University lawyer: NCAA won't investigate allegations

Updated: November 4, 2003, 8:36 AM ET

LITTLE ROCK -- Allegations by former Razorback Glendon Alexander that he was paid by boosters, skipped class and sold free tickets will not be investigated by the NCAA, a lawyer for the University of Arkansas says.

University general counsel Scott Varady said in a telephone interview from Fayetteville on Monday that he spoke with an NCAA enforcement director and was told the organization would not pursue allegations made by Glendon Alexander, who played basketball for Arkansas from 1996 to 1997.

Alexander, in prison in Seagoville, Texas, until 2006 for federal bank and wire fraud convictions, made the allegations in a Sports Illustrated story.

"We have no information to corroborate or suggest that there's any substance to the allegations that have been made," Varady said. "I think the story was handled in a routine manner by the NCAA, but it prompted maybe greater concern that it should have."

Varady said that in the NCAA's judgment, the allegations fall outside the statute of limitations of four years.

"A violation that is over four years old, they don't pursue but there are three exceptions to that rule," Varady said.

The NCAA can investigate allegations of violations older than four years if a player involved is still on campus, if the violations are still occurring, or if the violations are a blatant disregard of the rules.

NCAA rules preclude officials from commenting on specific cases. NCAA spokeswoman Kay Hawes said Tuesday that, under the policy, the association could not discuss Alexander's allegations.

Alexander, who quit the Razorbacks in December 1997, told Sports Illustrated that boosters gave him $10,000, that he didn't attend classes and that he sold his game tickets for a profit. The magazine said an NCAA investigator met with Alexander, who is now in prison on fraud convictions.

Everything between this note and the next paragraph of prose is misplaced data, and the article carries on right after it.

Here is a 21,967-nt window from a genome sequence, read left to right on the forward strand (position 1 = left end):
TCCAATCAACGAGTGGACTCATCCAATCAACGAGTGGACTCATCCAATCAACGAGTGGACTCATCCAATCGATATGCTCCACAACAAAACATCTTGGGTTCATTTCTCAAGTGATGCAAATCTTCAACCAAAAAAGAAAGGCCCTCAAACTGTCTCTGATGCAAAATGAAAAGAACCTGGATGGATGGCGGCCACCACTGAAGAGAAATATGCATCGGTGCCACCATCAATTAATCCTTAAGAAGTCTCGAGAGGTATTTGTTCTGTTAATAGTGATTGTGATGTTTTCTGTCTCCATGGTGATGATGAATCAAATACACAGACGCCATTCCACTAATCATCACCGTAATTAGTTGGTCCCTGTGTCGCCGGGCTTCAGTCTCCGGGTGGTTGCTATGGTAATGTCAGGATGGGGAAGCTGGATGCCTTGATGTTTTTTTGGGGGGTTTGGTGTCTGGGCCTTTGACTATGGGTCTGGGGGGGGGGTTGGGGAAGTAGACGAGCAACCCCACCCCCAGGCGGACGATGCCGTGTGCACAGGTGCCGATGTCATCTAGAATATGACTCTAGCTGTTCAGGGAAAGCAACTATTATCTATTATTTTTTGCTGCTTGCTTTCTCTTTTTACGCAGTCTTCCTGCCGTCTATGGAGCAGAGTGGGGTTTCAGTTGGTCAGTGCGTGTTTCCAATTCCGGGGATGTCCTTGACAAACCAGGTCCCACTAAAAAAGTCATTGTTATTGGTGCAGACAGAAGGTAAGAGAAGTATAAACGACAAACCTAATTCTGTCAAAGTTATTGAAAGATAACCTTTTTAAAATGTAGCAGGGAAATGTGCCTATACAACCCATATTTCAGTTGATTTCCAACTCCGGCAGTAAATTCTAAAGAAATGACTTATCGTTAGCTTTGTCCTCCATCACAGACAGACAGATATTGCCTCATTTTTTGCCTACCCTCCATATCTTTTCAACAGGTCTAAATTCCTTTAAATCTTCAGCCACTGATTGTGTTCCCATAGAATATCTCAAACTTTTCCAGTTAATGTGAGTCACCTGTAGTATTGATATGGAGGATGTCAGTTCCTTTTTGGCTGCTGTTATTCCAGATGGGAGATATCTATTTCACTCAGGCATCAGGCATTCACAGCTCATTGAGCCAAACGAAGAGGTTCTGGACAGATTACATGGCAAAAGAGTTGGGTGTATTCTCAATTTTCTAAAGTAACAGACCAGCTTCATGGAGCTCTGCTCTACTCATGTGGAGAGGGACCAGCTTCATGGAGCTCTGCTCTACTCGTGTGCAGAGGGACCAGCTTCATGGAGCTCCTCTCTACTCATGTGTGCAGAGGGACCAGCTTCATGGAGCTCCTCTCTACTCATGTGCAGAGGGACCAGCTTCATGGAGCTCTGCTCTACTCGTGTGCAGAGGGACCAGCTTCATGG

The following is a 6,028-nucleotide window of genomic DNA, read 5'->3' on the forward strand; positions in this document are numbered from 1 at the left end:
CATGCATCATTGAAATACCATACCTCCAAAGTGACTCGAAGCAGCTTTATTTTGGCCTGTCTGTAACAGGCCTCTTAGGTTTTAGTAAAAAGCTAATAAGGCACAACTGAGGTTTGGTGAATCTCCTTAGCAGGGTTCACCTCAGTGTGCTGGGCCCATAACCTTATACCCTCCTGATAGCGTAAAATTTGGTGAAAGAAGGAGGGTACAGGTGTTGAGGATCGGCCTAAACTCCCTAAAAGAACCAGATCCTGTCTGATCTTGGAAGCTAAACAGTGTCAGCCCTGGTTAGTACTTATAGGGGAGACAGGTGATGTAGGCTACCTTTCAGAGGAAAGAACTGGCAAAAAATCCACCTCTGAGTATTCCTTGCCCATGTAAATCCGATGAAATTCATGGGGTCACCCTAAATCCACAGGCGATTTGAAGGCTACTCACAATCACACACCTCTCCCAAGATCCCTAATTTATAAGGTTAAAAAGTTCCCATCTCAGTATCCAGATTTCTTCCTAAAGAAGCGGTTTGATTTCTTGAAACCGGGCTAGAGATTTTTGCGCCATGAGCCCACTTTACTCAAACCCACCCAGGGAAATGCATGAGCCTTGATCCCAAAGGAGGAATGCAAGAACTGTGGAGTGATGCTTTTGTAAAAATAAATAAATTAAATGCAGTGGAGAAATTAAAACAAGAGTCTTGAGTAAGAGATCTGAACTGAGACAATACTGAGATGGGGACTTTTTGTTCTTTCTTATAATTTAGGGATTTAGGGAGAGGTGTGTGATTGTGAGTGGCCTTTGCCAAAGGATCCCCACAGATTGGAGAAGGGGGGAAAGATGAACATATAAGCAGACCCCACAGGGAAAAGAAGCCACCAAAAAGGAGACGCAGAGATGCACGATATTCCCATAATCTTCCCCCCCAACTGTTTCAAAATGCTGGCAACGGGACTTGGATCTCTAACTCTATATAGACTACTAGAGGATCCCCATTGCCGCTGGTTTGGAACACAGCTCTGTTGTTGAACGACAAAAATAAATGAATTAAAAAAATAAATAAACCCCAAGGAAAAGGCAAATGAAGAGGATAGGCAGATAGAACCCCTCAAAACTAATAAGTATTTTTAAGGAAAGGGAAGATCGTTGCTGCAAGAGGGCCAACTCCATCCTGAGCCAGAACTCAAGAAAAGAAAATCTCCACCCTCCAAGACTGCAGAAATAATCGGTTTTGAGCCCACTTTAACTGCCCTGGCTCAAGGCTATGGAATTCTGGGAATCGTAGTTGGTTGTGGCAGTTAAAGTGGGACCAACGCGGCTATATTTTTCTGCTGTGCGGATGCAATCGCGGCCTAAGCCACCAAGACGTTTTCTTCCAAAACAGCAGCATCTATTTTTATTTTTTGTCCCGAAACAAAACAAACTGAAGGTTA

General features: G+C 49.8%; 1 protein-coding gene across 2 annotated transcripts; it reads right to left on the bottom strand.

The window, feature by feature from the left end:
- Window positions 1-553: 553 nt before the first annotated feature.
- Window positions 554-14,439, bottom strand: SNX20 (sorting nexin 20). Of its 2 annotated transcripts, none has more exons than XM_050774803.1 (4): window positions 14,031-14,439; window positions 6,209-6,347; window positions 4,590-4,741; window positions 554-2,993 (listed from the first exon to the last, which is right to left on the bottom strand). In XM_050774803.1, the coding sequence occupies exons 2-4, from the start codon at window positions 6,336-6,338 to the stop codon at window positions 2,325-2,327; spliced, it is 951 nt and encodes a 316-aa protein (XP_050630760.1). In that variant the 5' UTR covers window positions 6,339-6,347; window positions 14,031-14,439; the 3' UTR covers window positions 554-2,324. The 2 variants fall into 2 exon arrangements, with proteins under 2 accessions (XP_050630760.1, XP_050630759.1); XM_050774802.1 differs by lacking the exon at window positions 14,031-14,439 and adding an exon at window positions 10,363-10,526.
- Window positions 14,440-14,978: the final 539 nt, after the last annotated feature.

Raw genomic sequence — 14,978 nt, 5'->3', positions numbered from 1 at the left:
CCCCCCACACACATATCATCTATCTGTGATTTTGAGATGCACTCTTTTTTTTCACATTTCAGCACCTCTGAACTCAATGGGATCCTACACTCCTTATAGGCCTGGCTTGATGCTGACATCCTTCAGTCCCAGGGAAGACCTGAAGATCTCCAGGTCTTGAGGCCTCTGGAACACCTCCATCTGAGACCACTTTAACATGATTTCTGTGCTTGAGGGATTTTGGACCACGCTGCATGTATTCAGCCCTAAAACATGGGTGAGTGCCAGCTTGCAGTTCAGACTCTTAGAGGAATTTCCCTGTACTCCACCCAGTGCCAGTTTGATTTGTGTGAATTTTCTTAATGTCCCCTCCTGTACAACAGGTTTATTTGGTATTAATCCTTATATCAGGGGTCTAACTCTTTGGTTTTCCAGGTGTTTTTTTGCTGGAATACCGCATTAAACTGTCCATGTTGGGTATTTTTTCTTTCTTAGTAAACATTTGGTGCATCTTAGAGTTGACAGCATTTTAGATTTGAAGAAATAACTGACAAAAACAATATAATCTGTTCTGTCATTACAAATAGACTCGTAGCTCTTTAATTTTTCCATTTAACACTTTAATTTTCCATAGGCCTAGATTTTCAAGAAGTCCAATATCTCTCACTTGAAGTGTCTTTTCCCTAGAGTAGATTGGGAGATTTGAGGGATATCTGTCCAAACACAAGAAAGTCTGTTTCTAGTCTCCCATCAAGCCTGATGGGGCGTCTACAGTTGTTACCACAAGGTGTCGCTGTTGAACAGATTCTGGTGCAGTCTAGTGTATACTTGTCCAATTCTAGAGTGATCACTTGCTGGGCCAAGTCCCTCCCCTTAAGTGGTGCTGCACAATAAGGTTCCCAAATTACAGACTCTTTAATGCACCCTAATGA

Varady said he was happy to hear of the NCAA's decision, but added that the university will examine its compliance program to see if any changes need to be made.

"We will make sure that we don't have any issues," Varady said.

After leaving Arkansas, the 6-4 guard transferred to Oklahoma State University and he made similar allegations about receiving payments while he was there.

Oklahoma State Athletic Director Harry Birdwell said the school looked into the accusations, also published in the Sports Illustrated story, and found nothing.

The former player told the magazine that he was able to remain eligible at Arkansas despite not going to class.

At the time, Arkansas athletic officials were watching the basketball program closely after revealing that the daughter of then-Chancellor Dan Ferritor had allegedly written papers for a player, among other allegations.

This year, the university settled a long-running NCAA investigation over improper payments to students who worked for a Dallas booster. Arkansas gave up a total of 10 football scholarships, one basketball scholarship and four basketball visits, and the entire sports program was placed on three years' probation.

This story is from ESPN.com's automated news wire. Wire index